The eventual, ultimate goal of the JDRF Artificial Pancreas Project is speeding the development of automated diabetes management systems. The goal of an artificial pancreas has also been embraced by the U.S. Food and Drug Administration, which, along with JDRF and the National Institutes of Health, brought together scientists, regulators, industry and patients for scientific workshops on the subject in 2005 and 2008; the FDA has designated an artificial pancreas as one of its "critical path" initiatives.
An artificial pancreas would measure blood sugar through a continuous glucose monitor (CGM), which continuously reads the glucose levels through a hair-thin tube inserted just below the skin, typically on the stomach. The CGM would beam those readings to an insulin pump. In an advanced system, the pump would house a sophisticated computer program that would automatically calculate the necessary amount of insulin, based on the CGM's glucose readings, and deliver the right amount of insulin.
The development of an artificial pancreas system is an essential step toward an ultimate cure for type 1 diabetes–a "bridge to a cure."
More information about the JDRF Artificial Pancreas Project can be found online at www.jdrf.org/artificialpancreasproject. The site includes information for people with type 1 diabetes about research leading to the development of an artificial pancreas, as well as interactive tools, project timelines, chats with researchers and access to information about clinical trials.
About the Artificial Pancreas System
The first step toward an artificial pancreas is reliable communication between insulin pumps, continuous glucose sensors and control algorithms. The APS modular architecture supports multiple pumps, sensors and any control algorithm. The APS is being used today at more than eight clinical research centers around the world in the quest to develop an artificial pancreas. The flexible modular design of the APS currently support three insulin pumps–Animas' OneTouch® Ping®, Roche's Accu-Chek® Spirit Combo and Insulet's Omnipod® system–and two CGMs–DexCom Seven® / Seven plus® and Abbott Diabetes FreeStyle Navigator ®.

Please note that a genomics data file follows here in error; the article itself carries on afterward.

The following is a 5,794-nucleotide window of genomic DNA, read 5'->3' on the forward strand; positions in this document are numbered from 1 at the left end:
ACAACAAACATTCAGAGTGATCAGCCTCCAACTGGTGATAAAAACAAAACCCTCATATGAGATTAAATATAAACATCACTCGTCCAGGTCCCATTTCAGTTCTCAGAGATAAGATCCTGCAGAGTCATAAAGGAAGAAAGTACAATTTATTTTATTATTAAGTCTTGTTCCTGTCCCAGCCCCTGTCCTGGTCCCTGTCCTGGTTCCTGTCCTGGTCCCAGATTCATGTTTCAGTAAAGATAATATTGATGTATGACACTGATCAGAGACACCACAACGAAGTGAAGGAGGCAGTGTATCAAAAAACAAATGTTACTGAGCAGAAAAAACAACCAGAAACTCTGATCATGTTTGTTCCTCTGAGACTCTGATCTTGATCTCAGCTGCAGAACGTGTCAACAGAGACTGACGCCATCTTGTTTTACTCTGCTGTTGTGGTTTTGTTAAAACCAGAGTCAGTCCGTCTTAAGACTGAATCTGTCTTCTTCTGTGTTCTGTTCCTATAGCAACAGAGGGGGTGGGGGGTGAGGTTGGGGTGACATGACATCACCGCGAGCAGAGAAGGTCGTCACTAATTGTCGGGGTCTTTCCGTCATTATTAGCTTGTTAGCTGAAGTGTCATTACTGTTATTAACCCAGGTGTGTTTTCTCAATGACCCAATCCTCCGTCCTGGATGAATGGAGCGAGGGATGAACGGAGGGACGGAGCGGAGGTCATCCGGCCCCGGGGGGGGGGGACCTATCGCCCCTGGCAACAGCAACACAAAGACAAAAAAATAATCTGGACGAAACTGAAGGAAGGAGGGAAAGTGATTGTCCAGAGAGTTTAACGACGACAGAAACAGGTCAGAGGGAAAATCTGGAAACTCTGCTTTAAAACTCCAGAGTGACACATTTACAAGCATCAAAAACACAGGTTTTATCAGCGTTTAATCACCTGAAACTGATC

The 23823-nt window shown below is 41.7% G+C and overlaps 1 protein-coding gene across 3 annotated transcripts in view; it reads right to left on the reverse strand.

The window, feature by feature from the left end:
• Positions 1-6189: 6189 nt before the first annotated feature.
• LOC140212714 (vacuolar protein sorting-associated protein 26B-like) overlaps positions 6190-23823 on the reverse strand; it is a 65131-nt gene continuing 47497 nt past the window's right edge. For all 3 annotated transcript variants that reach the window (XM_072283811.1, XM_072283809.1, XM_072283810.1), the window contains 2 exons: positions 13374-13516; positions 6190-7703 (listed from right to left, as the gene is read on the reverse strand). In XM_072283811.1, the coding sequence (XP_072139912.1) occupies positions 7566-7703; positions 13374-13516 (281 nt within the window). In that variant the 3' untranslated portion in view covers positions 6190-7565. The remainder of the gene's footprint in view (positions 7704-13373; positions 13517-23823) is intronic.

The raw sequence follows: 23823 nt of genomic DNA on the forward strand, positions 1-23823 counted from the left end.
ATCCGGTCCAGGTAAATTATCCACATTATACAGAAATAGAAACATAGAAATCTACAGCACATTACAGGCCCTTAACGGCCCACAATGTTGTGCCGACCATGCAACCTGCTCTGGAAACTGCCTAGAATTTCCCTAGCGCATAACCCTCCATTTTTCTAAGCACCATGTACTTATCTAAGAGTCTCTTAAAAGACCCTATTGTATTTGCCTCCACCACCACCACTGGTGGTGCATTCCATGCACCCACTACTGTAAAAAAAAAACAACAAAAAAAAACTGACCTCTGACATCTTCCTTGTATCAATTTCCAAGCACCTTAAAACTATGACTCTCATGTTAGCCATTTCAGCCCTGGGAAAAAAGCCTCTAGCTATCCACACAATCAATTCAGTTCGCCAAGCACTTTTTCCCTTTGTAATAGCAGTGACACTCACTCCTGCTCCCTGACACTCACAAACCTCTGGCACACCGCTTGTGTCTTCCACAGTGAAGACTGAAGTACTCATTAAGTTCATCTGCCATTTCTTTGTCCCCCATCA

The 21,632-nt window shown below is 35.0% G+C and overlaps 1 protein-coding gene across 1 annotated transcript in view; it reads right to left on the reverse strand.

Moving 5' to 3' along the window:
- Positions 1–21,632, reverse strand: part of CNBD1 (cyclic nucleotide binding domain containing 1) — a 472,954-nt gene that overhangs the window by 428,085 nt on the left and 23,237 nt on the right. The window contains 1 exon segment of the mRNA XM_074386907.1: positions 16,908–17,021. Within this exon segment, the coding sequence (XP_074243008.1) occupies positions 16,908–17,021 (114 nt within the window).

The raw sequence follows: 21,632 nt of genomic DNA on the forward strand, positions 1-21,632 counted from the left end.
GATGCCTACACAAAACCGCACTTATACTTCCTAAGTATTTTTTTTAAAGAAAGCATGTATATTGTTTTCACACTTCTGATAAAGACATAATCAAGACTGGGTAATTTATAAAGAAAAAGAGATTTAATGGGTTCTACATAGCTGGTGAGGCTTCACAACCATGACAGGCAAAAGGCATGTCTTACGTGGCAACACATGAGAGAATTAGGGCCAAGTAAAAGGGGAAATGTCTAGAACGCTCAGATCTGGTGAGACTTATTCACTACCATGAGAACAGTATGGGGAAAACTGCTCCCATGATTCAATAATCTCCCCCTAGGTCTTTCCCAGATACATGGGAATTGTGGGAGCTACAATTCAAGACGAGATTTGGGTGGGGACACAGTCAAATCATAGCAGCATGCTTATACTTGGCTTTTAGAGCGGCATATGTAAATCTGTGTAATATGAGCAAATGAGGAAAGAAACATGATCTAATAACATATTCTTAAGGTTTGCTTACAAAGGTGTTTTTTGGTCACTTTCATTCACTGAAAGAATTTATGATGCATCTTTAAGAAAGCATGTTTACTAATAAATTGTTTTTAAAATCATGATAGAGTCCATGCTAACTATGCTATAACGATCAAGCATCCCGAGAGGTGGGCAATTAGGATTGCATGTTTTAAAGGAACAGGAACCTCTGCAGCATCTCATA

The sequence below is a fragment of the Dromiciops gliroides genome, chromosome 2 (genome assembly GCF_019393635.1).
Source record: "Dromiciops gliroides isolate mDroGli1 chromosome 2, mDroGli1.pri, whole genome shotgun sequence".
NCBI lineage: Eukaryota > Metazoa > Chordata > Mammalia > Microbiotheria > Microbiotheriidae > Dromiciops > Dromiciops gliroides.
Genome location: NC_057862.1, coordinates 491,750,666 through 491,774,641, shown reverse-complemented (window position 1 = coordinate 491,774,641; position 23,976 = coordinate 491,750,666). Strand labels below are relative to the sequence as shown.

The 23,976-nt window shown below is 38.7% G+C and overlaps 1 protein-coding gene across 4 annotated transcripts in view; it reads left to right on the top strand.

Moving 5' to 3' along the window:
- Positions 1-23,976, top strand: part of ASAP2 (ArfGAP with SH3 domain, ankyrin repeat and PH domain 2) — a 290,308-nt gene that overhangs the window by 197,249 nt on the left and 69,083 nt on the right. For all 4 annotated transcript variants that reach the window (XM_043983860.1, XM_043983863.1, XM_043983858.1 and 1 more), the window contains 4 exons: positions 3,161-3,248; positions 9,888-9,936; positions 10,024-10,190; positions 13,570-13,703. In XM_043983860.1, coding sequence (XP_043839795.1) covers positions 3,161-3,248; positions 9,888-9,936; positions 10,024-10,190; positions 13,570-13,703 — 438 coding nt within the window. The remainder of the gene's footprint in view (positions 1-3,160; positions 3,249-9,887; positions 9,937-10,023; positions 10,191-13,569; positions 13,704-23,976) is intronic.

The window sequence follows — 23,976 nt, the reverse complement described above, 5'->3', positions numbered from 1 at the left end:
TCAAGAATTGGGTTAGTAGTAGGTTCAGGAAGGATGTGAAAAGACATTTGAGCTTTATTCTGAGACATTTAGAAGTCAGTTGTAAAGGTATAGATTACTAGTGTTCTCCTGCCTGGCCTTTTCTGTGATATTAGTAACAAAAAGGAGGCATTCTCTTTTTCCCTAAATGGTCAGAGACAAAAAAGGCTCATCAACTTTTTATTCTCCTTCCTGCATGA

JDRF is a leader in setting the agenda for diabetes research worldwide, and is the largest charitable funder and advocate of type 1 diabetes research. The mission of JDRF is to find a cure for diabetes and its complications through the support of research. Type 1 diabetes is a disease that strikes children and adults suddenly and requires multiple injections of insulin daily or a continuous infusion of insulin through a pump. Insulin, however, is not a cure for diabetes, nor does it prevent its eventual and devastating complications, which may include kidney failure, blindness, heart disease, stroke and amputation.
Since its founding in 1970 by parents of children with type 1 diabetes, JDRF has awarded more than $1.4 billion to diabetes research, including more than $100 million in FY2009.
About University of California Santa Barbara (UCSB)
UCSB is a world-renowned research institution. The two groups at UCSB involved in Type 1 diabetes research are the Department of Chemical Engineering, in 2007 ranked ninth in the United States and second in the University of California system by U.S. News and World Report, and the Biomolecular Science and Engineering Program, which offers a unique interdisciplinary approach to graduate training and research spanning biochemistry, molecular biology, bioengineering and biomolecular materials.
About Sansum Diabetes Research Institute
The Sansum Diabetes Research Institute is a non-profit research center devoted to the prevention, treatment and cure of diabetes through research and education. It is best known for its work on diabetes and pregnancy and its expertise in new diabetes technology.
|SOURCE Juvenile Diabetes Research Foundation|